Blackburn, on the other hand, is doing what she can to bring the Senate race onto national terms. A polished politician who was elected to Congress in 2002, Blackburn has found a home in the president’s wing of the Republican Party. She gave a speech endorsing Trump at the 2016 Republican National Convention, saying of Trump’s nomination, “let’s get ’er done,” a slightly incongruous invocation of Larry the Cable Guy. She’s also voted with Trump 92 percent of the time and her Senate bid received an early endorsement from the PAC of former Trump adviser Steve Bannon.
Blackburn’s conservatism is the kind that was readily adaptable to the Trump era. She embraced the tea party movement during the Obama presidency, and in her Senate announcement video in 2017 she called herself “a hard-core, card-carrying Tennessee conservative. I’m politically incorrect and proud of it.” It’s a good ad, with Blackburn winningly talking to the camera as she pre-emptively smears herself: “I know the left calls me a ‘wing nut’ or a ‘knuckle-dragging conservative’ and you know what? I say, ‘OK, bring it on.’”
Blackburn’s ease with the current partisan political paradigm has been apparent, and given her state’s red slant, it’s also an intuitive strategy. She has tried to tie Bredesen to a state bill granting driver’s licenses to those in the country illegally, and during a recent debate, she consistently linked the former governor to Minority Leader Schumer. Blackburn continues to run against Obamacare.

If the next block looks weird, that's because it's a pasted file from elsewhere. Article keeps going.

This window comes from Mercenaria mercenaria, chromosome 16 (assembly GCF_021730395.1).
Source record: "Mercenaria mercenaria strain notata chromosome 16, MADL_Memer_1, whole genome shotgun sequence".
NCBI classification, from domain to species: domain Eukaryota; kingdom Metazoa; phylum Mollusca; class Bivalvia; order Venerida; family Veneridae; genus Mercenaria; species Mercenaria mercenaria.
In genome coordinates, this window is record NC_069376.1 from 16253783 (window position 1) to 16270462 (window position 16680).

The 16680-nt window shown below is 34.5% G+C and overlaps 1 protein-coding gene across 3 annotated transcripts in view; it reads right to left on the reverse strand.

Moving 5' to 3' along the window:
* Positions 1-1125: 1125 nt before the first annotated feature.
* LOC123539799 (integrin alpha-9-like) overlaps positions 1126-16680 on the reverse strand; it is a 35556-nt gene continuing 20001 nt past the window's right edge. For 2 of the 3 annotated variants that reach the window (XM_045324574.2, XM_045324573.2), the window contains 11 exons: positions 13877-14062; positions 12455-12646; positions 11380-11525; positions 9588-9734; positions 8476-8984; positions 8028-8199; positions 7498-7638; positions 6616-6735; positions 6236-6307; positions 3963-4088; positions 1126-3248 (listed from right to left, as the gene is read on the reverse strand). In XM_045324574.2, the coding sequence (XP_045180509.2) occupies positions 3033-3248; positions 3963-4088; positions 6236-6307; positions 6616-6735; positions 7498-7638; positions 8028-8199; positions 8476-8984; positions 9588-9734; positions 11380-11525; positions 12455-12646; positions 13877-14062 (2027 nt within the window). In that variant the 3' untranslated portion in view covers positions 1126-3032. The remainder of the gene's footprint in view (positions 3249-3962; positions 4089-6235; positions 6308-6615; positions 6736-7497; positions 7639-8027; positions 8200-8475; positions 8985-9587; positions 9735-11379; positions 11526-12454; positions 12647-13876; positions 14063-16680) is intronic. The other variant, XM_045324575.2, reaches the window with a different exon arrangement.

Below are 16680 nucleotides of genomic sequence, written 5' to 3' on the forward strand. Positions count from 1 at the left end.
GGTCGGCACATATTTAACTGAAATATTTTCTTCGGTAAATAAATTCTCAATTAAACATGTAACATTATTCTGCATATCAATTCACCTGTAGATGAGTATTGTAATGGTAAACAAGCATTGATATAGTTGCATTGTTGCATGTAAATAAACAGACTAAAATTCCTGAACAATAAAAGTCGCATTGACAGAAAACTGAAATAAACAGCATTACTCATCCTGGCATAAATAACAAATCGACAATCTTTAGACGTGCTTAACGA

Trump, for his part, is all-in on Blackburn, giving her a full-throated endorsement and rallying for her in Tennessee appearances. The president, it should be noted, despises Corker, the outgoing Republican senator, and said that he “couldn’t get elected dogcatcher in Tennessee.”
So what wins in Tennessee: partisanship or appeals for across-the-aisle cooperation? Recent polling seems to indicate that Bredesen is better liked than Blackburn, with 52 percent of registered voters viewing him favorably and only 41 percent saying they felt the same way about Blackburn. But the last month of the campaign seems primed for highly divisive national issues to intrude in local races, potentially throwing into turmoil contests that have stayed below the tree line. Partisanship is a powerful force, one that can’t be discounted as voters’ minds turn in earnest to the race to November. If that’s the case, Bredesen may well feel the pain of running an old-school strategy in the cutthroat political landscape of 2018.